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“It's a business”

That's what editors say when they reject aspiring authors' manuscripts. As in, "It's a business. If I don't think your book will make money, I won't buy it." Generally, with new authors, expectations aren't that high. You don't have to make buckets o' money, but you can't lose money, at least not more than once. Yesterday brought home a reminder that publishing is a business in the form of the announcement by Quartet Press that they were folding. The interesting thing is they folded without ever launching.

Also of interest is that their business plan included two significant differences from a traditional house: 1) no author advances, only higher royalties, and 2) no print books, only ebooks (they planned to add POD later). Even these innovative ideas weren't enough to overcome the high cost of starting a business— and possibly the difficulties of operating in the current economy.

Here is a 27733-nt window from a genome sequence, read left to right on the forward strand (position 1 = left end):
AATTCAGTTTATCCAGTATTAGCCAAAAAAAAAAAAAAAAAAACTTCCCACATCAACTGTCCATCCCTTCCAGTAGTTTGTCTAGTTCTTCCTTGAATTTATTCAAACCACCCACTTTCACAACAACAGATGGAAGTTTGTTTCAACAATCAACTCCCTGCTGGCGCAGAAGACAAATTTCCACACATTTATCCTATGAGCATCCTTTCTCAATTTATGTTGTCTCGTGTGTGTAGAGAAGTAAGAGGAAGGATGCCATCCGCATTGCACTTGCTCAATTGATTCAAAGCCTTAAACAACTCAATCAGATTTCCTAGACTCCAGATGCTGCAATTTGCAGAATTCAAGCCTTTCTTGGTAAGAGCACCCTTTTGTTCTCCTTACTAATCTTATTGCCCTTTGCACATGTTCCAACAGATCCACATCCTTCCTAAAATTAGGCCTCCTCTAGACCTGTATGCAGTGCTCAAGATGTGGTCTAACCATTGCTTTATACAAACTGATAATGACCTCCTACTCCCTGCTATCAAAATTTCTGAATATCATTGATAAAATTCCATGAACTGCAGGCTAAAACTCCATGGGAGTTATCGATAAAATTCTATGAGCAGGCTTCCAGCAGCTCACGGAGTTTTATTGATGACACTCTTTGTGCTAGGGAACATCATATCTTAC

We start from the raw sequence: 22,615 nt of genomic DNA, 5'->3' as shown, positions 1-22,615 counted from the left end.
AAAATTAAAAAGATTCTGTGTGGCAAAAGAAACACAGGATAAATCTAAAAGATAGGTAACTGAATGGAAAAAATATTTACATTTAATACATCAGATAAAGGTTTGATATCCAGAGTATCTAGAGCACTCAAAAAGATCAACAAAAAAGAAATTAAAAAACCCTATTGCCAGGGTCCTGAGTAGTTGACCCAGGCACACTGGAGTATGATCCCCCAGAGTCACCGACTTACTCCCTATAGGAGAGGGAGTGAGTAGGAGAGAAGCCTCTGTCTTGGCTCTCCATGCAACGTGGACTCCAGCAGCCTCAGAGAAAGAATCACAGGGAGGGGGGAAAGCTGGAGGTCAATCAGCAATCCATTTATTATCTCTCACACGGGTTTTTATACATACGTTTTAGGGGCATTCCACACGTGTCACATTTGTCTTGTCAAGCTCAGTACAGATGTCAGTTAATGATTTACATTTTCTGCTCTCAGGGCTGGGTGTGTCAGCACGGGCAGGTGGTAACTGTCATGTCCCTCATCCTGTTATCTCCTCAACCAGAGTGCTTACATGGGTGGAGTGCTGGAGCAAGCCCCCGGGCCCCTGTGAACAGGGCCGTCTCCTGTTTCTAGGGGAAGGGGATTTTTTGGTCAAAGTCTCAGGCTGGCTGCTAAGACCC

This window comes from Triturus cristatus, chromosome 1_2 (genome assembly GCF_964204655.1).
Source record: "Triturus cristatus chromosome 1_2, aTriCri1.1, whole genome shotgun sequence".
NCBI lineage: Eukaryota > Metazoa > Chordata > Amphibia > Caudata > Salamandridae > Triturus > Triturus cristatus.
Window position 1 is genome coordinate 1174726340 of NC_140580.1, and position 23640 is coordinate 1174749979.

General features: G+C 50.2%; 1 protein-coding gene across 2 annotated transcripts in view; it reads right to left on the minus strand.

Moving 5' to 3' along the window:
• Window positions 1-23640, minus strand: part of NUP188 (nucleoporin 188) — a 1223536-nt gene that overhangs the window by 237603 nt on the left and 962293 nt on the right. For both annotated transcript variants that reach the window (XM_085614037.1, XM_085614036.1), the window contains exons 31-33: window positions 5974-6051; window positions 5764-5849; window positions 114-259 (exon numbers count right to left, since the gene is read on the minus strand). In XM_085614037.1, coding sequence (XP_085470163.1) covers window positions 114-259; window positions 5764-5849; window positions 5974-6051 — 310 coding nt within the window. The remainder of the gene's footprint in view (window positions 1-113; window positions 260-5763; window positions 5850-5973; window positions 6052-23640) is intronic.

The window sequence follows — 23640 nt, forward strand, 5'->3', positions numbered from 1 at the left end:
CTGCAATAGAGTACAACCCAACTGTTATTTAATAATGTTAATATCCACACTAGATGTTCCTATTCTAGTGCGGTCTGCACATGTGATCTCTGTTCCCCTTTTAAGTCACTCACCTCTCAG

Well, if they had signed any new authors who thought they were going to break into publishing with Quartet, my heart goes out to them. In this case, it's no longer a business.





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Comments

( 2 comments — Leave a comment )
david_bridger
Sep. 11th, 2009 08:49 am (UTC)
My hopes were high, although I hadn't yet talked about them in public. Oh, well. Onwards. (And I know what you mean, Karen, but it still is a business.)

Hey, today's Litopia Daily podcast might be of interest to you. It's a conversation between American lawyer and author Donna Ballman, and London literary agent, podcaster, and early adopter, Peter Cox. They're all over the Kindle and Amazon in the second and third items on today's show.
karen_w_newton
Sep. 11th, 2009 12:58 pm (UTC)
That's too bad, Dave! I will try to check out the Litopia thing this weekend. Thanks for the tip.
( 2 comments — Leave a comment )

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